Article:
Written and peer-reviewed by physicians—but use at your own risk. Read our disclaimer.

banner image


Trusted medical answers—in seconds.

Get access to 1,000+ medical articles with instant search
and clinical tools.

Try free for 5 days


Last updated: March 2, 2020


Carbohydrates are neutral compounds composed of carbon, hydrogen, and oxygen that serve as the primary sources of energy in the human body. They can be divided into simple carbohydrates, which include monosaccharides (e.g., glucose, fructose, galactose) and disaccharides (e.g., sucrose, lactose), and complex carbohydrates, which comprise starch and nonstarch polysaccharides (e.g., starch, glycogen, cellulose). While monosaccharides are directly absorbed by enterocytes, disaccharides and polysaccharides require degradation into monosaccharides for absorption by hydrolytic enzymes, which are secreted by the salivary glands in the mouth (salivary amylase), intestinal villi (maltase, lactase), and pancreas (pancreatic amylase). Conditions that decrease the secretion of these enzymes result in malabsorption and maldigestion. Glucose and galactose are absorbed via Na+-glucose-cotransporters (SGLT) in the intestinal epithelial cells and translocated into the circulation via glucose transporter 2 (GLUT2). Fructose is absorbed into enterocytes via glucose transporter 5 (GLUT5) through facilitated diffusion. The uptake of glucose into other cells is mediated by glucose transporters 1 to 5 (GLUT1–5). Intracellularly, the monosaccharides are further metabolized by a series of enzymatic reactions to release adenosine triphosphate (ATP).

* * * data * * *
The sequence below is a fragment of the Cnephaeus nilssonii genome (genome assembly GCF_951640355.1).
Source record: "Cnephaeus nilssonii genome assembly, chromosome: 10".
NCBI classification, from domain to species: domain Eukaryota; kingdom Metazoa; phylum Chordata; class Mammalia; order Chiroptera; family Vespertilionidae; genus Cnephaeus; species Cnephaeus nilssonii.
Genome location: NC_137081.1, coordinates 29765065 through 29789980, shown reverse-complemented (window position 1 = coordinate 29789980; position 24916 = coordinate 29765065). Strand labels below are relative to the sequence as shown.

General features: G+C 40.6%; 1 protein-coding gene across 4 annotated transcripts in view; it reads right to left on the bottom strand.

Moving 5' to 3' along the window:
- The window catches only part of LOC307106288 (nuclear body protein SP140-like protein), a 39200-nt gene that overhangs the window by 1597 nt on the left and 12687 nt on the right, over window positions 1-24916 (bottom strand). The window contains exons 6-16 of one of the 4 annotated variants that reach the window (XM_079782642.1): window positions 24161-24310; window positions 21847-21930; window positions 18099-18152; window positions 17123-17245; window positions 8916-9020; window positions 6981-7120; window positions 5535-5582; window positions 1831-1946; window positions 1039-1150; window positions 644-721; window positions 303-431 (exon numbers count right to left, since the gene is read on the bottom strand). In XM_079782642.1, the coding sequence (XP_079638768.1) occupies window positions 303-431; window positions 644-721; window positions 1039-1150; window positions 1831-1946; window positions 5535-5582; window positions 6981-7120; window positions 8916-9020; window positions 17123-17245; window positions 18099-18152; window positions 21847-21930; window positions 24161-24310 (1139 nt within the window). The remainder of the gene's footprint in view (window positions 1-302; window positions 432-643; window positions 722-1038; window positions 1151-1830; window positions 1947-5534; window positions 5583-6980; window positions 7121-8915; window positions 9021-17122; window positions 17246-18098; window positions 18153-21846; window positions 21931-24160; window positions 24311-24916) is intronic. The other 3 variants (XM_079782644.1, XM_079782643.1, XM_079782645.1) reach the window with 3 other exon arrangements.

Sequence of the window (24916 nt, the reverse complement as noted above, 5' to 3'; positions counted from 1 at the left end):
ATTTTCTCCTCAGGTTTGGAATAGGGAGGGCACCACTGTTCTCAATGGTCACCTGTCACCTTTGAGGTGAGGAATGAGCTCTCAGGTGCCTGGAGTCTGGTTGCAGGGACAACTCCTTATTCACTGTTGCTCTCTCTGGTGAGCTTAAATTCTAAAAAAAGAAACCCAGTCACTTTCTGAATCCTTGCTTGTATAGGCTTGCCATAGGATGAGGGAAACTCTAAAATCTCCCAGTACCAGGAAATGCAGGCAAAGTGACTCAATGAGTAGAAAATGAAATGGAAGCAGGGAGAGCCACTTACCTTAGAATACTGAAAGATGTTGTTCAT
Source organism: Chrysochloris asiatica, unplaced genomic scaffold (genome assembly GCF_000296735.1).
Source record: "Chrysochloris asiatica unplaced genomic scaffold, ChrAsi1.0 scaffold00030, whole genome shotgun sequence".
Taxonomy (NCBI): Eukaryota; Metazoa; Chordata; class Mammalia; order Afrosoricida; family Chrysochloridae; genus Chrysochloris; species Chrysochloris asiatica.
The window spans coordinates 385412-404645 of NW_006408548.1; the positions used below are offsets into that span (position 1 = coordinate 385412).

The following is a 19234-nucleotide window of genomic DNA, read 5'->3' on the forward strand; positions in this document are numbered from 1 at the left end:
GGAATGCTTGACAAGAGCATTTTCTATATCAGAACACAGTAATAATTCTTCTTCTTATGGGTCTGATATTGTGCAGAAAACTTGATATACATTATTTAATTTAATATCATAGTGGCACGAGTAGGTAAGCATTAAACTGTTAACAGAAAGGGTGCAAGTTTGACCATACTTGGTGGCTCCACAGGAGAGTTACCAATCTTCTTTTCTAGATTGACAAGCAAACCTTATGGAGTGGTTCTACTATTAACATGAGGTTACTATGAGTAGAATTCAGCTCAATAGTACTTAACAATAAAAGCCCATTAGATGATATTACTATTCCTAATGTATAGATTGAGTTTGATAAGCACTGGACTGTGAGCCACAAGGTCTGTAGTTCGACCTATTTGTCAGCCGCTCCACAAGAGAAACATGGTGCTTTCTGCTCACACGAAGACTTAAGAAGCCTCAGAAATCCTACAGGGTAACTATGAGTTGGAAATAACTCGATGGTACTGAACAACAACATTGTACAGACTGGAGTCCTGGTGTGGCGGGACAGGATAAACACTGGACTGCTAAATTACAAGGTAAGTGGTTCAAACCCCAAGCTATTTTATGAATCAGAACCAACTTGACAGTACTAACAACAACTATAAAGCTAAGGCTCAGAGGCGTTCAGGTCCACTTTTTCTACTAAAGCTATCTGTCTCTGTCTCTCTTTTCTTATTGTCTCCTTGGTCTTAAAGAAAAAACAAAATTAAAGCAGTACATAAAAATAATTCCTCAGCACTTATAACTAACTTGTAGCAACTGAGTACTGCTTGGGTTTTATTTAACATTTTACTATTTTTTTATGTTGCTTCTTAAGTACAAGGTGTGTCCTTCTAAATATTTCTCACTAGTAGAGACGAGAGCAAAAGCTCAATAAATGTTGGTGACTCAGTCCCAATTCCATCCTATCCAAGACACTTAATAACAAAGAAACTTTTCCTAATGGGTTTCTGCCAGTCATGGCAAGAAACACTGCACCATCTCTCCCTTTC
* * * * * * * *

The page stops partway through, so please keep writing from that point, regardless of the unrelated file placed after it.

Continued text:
For details on the carbohydrate glucose, see glucose metabolism (synthesis and breakdown) and glycogen metabolism (storage).



Lactase is the only enzyme in the human body that can cleave β-glucosidic bonds, but only those of the disaccharide lactose. There are no enzymes in the digestive tract that can cleave β-glycosidic bonds of polysaccharides. Cellulose therefore remains undigested in the intestine and is referred to as fiber!